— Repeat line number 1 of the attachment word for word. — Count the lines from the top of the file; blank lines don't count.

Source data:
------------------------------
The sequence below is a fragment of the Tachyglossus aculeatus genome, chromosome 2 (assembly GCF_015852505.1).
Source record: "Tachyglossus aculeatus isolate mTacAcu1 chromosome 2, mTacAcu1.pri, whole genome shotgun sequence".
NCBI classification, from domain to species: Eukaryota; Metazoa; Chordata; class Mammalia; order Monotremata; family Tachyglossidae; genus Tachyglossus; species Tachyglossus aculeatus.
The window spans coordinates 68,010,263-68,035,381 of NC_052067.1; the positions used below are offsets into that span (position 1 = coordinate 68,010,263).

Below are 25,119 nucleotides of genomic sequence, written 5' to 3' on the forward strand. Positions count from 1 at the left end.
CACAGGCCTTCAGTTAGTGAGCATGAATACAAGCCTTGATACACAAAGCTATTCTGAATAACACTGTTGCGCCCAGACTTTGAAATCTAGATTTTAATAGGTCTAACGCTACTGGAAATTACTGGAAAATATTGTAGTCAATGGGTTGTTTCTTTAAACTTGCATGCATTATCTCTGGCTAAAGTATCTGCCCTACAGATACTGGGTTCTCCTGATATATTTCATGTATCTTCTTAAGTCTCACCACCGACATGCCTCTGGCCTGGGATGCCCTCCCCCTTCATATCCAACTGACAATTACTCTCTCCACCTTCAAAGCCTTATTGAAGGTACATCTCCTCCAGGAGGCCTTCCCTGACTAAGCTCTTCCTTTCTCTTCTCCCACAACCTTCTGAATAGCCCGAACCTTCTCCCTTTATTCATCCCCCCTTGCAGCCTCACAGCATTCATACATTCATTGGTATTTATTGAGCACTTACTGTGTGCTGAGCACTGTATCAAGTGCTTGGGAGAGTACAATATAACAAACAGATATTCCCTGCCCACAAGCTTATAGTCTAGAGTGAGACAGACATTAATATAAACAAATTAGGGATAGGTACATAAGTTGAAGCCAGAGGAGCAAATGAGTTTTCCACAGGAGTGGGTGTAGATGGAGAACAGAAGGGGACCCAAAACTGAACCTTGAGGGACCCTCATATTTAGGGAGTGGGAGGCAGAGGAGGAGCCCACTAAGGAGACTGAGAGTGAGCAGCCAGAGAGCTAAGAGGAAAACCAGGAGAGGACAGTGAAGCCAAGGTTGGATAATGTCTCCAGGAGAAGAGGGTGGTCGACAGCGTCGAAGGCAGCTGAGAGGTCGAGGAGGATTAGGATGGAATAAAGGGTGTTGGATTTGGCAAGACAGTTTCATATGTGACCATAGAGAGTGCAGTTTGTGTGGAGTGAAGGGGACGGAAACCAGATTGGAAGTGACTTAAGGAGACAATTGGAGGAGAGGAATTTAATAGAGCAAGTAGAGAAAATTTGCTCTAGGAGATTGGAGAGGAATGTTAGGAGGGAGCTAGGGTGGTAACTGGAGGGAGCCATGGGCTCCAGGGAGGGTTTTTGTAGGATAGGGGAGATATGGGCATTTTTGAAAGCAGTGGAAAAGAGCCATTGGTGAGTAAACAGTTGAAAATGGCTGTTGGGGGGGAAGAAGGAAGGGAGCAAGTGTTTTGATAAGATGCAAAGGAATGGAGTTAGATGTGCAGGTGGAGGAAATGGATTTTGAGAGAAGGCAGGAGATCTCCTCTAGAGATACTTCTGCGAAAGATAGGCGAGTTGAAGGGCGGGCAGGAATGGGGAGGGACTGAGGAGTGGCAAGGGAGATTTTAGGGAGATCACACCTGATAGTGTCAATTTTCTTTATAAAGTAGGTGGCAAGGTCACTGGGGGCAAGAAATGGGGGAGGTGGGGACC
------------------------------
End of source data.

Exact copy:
The sequence below is a fragment of the Tachyglossus aculeatus genome, chromosome 2 (assembly GCF_015852505.1).